disease progression.
– In other words, regular compliance of periodontal
maintenance is the essence to prevent the
recurrence of periodontal diseases and to maintain
the integrity of treatment outcomes.
The impacts of prosthetic
factors on periodontal/ peri-
implant health
Prostheses should be carefully designed and
performed, in harmony with the surrounding
periodontium, to maintain periodontal/ peri-
implant health.
Defective
restorations
Accumulation
of dental plaque
and retention of
food debris
Periodontal
inflammation
Invasion of
biologic width
Periodontal
inflammation
Biologic width
– The dimension of dentogingival complex,
called "biologic width (BW)", is a cuff-like
barrier that acts as a protective physiological
seal around natural teeth.
– It possesses a self restoration capacity and
dynamic adaptability.
– The compositions of BW include
junctional epithelium and connective
tissue attachment.
– Mean distance of epithelial and
connective tissue components are
0.97mm and 1.07mm, respectively.
– The violation of BW jeopardizes periodontal health.
– BW invading could result from several reasons, such as
extensive caries, subgingival restorations, short clinical
crown, and teeth fracture.
– Resulting from the breach of BW, histologically,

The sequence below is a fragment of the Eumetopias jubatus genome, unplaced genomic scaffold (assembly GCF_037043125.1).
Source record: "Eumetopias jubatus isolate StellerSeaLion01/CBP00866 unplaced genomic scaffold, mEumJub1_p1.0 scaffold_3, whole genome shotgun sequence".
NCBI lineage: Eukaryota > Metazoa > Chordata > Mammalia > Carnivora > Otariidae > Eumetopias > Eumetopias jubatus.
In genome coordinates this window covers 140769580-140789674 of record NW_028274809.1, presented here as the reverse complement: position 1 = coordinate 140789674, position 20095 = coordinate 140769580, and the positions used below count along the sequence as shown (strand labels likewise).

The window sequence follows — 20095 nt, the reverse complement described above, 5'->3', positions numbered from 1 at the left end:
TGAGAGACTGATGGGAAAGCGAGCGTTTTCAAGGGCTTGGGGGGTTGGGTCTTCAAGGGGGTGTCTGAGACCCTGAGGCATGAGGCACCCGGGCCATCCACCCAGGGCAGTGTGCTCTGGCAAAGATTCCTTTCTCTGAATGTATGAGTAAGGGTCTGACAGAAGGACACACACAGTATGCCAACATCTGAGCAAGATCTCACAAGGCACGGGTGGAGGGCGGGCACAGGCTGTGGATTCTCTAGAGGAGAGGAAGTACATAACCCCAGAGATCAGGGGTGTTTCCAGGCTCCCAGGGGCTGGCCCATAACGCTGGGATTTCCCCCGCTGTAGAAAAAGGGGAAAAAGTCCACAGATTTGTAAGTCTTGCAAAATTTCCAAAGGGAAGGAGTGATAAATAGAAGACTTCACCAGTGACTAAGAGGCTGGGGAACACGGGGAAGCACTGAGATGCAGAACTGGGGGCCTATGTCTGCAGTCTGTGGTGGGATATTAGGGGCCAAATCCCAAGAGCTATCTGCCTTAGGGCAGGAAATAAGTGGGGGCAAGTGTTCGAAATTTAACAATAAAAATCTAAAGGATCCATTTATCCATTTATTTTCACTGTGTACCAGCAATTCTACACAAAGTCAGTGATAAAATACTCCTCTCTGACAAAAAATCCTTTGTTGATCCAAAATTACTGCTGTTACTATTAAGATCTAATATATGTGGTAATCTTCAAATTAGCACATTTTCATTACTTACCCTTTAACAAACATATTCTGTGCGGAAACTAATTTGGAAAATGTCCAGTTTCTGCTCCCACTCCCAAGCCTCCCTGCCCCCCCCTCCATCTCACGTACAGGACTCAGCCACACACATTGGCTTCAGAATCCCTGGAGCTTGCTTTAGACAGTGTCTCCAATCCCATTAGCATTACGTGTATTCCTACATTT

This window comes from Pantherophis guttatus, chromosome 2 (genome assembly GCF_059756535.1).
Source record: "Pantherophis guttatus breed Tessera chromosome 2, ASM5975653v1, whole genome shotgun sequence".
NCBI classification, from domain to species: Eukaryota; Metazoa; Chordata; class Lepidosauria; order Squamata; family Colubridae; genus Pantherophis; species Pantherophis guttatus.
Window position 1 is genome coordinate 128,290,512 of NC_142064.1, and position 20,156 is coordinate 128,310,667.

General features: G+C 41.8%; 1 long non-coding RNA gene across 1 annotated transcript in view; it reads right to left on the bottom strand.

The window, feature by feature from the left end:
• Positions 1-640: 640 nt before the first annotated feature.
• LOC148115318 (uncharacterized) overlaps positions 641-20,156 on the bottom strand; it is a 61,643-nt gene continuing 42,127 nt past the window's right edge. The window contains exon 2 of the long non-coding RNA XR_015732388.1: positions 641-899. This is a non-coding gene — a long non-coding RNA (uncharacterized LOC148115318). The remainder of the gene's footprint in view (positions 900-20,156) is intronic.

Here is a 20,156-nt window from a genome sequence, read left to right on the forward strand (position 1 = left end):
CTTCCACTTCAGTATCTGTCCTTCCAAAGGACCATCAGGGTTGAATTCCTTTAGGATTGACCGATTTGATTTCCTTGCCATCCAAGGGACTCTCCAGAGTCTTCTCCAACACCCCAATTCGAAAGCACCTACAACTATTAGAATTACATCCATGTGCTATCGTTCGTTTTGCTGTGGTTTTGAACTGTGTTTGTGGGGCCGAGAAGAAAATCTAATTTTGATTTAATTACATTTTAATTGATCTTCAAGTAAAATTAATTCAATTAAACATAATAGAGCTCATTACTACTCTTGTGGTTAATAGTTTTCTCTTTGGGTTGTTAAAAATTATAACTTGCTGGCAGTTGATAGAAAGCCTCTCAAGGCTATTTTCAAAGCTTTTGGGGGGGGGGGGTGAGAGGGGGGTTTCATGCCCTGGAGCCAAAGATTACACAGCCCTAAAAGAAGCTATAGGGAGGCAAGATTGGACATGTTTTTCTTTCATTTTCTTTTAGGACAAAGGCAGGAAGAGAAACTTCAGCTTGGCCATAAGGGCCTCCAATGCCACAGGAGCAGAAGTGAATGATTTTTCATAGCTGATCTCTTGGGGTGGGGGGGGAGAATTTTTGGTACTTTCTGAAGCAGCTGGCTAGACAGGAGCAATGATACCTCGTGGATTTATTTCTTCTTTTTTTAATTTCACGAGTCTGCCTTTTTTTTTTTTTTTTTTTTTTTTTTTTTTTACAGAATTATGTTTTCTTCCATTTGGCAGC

attachment loss will be found to reestablish the certain
dentogingival junction around restorations and lead to
periodontal destruction.
– Clinically, the signs of BW violation consist of pain,
gingival inflammation, localized gingival hyperplasia,
pocket formation, and loss of periodontal apparatus.
– Therefore, further corrective procedures should be
considered prior to restorative treatments if any
qualms about BW violation, including orthodontic
extrusion and surgical crown lengthening procedures.
Ramifications of a biologic width violation if a restorative margin
is placed within the zone of the attachment. On the mesial
surface of the left central incisor, bone has not been lost, but
gingival inflammation occurs. On the distal surface of the left
central incisor, bone loss has occurred, and a normal biologic
width has been re-established.
Proximal Relationship
– Embrasure types, referring both horizontal and vertical
dimensions of the interproximal spaces, show impacts
on the presence of interproximal papilla.
– Loss of interproximal papilla results in impaired
esthetics and promotion of food impaction,
aggravating periodontal destruction.
– Contact types between prostheses may also play a role on
periodontal health.
– Sites with open contacts show more prevalence of food
impaction and often present greater pocket depth and
clinical attachment loss.